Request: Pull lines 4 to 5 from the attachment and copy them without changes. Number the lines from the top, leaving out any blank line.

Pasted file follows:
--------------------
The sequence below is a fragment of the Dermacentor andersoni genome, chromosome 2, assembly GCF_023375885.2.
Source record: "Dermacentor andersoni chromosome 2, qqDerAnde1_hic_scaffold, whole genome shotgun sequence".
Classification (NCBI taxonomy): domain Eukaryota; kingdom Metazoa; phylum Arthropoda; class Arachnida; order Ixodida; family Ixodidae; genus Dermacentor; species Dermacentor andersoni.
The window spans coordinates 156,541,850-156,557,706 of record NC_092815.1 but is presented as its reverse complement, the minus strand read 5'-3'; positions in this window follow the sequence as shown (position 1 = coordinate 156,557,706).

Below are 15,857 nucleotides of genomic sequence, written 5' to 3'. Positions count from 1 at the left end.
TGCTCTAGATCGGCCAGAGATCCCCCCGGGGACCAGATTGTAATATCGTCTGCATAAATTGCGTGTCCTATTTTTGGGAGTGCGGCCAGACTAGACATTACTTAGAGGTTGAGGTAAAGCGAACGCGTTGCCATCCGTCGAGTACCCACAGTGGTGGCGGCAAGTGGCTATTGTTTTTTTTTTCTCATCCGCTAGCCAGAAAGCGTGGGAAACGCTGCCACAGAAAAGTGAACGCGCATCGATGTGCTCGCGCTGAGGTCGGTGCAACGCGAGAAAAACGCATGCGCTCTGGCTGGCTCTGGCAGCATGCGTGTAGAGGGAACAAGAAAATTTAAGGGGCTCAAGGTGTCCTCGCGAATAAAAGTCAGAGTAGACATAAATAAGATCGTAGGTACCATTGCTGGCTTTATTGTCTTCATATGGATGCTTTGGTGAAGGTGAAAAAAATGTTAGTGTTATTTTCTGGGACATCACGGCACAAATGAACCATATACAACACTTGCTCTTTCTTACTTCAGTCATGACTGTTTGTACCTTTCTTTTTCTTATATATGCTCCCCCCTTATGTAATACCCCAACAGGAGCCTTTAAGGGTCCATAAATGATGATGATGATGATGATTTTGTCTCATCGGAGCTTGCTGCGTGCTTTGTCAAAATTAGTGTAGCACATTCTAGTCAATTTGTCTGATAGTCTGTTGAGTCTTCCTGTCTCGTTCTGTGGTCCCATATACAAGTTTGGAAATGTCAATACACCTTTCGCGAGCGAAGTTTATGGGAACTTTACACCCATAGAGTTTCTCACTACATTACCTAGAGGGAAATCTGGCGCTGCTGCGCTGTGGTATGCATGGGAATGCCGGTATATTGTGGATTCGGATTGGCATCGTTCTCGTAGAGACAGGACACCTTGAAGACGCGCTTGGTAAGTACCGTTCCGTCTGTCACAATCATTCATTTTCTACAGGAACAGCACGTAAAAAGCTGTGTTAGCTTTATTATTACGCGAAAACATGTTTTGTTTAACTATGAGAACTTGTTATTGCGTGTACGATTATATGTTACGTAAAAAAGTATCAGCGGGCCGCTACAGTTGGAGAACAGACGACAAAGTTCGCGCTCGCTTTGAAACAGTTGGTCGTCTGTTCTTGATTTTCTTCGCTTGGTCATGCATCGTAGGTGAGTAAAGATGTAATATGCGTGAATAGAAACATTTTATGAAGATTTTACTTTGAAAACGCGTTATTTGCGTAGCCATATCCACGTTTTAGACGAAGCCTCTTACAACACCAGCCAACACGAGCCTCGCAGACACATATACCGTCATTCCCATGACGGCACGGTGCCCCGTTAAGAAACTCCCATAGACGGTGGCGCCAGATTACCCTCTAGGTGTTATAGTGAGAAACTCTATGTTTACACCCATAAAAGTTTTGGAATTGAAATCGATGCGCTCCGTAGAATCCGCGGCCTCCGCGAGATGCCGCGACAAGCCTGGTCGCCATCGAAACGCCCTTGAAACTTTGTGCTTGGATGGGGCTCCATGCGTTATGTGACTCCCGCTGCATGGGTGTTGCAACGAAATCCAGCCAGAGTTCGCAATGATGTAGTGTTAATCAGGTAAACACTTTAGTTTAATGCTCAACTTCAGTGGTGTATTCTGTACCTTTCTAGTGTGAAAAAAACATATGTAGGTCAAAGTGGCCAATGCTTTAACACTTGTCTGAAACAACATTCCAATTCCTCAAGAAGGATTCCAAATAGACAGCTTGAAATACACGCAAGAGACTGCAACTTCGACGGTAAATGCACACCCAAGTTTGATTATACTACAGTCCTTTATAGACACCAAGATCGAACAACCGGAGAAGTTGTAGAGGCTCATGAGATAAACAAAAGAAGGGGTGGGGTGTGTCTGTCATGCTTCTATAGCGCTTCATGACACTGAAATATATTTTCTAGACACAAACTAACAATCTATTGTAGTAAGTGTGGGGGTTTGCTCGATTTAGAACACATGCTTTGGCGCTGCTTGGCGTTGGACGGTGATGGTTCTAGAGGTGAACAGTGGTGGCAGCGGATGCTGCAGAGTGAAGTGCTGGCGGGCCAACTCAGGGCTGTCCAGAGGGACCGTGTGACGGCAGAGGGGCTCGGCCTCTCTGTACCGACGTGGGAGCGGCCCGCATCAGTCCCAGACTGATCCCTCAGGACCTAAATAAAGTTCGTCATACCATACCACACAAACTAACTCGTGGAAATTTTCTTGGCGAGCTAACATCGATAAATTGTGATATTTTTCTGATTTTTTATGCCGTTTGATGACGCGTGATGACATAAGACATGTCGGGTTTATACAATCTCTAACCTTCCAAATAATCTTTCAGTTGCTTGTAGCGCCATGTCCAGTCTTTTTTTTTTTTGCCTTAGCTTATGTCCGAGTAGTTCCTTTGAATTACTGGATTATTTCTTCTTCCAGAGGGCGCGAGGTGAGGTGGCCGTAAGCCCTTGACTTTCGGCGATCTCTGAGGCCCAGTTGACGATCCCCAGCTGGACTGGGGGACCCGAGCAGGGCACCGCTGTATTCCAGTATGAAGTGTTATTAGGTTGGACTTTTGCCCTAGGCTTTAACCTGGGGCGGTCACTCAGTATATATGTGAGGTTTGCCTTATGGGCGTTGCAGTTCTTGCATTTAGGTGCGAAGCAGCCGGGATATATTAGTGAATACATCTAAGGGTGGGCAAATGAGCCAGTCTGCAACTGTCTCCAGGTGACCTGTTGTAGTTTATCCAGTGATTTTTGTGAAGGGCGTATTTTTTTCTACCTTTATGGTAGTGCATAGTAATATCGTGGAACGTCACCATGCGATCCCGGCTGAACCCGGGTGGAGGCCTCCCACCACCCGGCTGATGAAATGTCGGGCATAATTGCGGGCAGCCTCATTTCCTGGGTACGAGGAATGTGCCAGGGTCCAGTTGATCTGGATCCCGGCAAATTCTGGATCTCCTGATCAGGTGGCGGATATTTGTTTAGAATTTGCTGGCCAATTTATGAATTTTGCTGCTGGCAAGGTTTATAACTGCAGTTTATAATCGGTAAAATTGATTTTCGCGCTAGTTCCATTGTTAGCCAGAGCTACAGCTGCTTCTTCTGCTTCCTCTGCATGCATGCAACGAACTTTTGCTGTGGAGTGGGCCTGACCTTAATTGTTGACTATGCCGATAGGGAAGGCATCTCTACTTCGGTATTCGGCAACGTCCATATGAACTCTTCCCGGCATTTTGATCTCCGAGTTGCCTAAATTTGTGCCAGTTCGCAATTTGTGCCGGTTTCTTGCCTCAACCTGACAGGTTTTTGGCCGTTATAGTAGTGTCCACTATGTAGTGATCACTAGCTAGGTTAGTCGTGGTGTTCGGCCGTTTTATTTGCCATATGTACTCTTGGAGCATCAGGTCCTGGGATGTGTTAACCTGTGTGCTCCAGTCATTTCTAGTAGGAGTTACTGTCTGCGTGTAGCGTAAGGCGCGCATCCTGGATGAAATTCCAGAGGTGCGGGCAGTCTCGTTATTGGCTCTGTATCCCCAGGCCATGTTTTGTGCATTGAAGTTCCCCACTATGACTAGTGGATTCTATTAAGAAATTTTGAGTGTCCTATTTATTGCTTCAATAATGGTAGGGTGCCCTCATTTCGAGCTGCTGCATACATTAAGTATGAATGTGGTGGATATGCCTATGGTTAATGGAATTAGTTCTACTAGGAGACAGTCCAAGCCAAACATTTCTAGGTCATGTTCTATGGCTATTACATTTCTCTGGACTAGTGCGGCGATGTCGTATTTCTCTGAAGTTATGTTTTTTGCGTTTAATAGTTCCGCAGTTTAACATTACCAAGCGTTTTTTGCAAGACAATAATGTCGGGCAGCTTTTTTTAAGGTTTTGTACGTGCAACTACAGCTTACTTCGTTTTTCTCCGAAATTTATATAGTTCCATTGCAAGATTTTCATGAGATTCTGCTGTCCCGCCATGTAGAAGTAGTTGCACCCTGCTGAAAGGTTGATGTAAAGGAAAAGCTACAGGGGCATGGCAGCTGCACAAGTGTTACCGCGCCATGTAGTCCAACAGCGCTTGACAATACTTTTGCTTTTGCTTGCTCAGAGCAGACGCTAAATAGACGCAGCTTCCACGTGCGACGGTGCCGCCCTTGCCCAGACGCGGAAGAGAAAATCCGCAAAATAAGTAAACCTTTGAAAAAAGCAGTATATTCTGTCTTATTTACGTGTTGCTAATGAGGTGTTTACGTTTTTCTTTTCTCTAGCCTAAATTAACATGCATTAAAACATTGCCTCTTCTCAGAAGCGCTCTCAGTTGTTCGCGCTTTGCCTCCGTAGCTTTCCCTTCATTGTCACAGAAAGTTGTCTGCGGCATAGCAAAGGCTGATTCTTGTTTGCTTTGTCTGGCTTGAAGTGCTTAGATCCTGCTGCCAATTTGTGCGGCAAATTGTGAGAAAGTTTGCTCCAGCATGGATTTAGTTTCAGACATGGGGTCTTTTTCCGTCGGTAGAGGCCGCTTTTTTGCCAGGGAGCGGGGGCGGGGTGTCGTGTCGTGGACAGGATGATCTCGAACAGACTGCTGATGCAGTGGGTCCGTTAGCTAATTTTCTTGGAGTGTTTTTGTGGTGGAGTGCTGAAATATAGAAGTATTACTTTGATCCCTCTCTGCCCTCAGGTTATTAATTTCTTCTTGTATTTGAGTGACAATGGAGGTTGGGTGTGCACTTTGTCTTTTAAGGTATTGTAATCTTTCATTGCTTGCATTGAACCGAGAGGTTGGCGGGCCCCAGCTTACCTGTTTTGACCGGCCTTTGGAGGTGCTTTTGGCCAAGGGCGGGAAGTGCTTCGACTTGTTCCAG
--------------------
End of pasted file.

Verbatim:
The window spans coordinates 156,541,850-156,557,706 of record NC_092815.1 but is presented as its reverse complement, the minus strand read 5'-3'; positions in this window follow the sequence as shown (position 1 = coordinate 156,557,706).

Below are 15,857 nucleotides of genomic sequence, written 5' to 3'. Positions count from 1 at the left end.